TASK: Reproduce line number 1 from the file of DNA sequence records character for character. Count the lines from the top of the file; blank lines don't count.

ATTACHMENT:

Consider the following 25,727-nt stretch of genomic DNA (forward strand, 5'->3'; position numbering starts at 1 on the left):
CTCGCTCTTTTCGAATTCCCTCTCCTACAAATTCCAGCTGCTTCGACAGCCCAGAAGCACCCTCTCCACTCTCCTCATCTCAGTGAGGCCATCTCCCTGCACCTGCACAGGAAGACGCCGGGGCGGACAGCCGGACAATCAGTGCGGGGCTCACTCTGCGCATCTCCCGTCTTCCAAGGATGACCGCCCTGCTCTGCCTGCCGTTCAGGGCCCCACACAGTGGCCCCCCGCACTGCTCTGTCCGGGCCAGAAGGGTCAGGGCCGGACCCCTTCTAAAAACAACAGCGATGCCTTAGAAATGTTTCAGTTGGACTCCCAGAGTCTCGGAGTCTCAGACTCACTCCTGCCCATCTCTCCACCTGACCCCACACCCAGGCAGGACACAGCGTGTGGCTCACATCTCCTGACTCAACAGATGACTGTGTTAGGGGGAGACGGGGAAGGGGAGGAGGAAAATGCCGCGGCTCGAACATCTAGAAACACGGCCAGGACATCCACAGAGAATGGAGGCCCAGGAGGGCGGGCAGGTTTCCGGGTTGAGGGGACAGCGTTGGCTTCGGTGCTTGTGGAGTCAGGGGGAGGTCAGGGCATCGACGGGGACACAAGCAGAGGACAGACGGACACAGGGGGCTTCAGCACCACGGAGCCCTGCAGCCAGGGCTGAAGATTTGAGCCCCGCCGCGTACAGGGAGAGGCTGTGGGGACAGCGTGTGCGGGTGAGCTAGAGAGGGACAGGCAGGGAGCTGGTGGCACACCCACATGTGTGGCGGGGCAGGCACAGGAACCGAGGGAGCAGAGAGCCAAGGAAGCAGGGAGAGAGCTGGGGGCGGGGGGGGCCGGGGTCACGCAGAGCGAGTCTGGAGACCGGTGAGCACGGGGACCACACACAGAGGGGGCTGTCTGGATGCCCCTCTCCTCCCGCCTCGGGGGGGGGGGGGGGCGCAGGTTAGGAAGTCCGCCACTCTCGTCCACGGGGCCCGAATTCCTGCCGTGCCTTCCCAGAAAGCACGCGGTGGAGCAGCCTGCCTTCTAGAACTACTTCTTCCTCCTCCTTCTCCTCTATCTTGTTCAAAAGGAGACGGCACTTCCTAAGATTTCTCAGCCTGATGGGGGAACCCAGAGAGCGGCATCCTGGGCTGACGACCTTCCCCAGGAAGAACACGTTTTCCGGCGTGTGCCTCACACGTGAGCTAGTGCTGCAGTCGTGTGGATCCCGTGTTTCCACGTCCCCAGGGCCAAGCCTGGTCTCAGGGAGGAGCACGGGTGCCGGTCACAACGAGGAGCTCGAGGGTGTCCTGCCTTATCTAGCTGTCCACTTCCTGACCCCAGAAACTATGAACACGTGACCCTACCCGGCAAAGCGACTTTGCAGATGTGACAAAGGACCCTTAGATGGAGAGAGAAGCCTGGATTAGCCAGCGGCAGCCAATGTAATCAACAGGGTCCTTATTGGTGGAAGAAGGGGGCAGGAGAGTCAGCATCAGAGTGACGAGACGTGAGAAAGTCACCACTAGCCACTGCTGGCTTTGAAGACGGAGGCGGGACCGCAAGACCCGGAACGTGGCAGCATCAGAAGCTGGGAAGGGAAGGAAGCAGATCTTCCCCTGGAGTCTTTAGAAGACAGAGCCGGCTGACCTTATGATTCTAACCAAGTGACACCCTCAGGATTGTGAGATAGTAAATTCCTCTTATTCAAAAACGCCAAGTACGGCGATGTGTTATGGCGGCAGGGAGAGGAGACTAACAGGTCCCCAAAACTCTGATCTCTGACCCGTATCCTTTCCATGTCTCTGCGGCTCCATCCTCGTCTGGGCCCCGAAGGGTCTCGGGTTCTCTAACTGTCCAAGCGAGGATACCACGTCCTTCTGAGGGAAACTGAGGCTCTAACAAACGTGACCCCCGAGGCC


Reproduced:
Consider the following 25,727-nt stretch of genomic DNA (forward strand, 5'->3'; position numbering starts at 1 on the left):